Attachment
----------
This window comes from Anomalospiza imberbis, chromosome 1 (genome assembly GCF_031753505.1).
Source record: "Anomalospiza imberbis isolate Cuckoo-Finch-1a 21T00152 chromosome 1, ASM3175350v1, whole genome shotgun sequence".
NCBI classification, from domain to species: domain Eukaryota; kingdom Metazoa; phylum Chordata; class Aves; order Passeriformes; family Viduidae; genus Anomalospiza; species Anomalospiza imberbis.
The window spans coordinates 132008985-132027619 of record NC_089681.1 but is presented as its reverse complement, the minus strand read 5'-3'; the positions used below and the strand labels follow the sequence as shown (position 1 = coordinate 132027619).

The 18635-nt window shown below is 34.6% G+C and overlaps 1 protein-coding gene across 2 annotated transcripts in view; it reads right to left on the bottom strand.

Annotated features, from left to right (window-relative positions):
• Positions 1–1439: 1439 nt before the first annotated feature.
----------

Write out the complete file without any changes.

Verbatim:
This window comes from Anomalospiza imberbis, chromosome 1 (genome assembly GCF_031753505.1).
Source record: "Anomalospiza imberbis isolate Cuckoo-Finch-1a 21T00152 chromosome 1, ASM3175350v1, whole genome shotgun sequence".
NCBI classification, from domain to species: domain Eukaryota; kingdom Metazoa; phylum Chordata; class Aves; order Passeriformes; family Viduidae; genus Anomalospiza; species Anomalospiza imberbis.
The window spans coordinates 132008985-132027619 of record NC_089681.1 but is presented as its reverse complement, the minus strand read 5'-3'; the positions used below and the strand labels follow the sequence as shown (position 1 = coordinate 132027619).

The 18635-nt window shown below is 34.6% G+C and overlaps 1 protein-coding gene across 2 annotated transcripts in view; it reads right to left on the bottom strand.

Annotated features, from left to right (window-relative positions):
• Positions 1–1439: 1439 nt before the first annotated feature.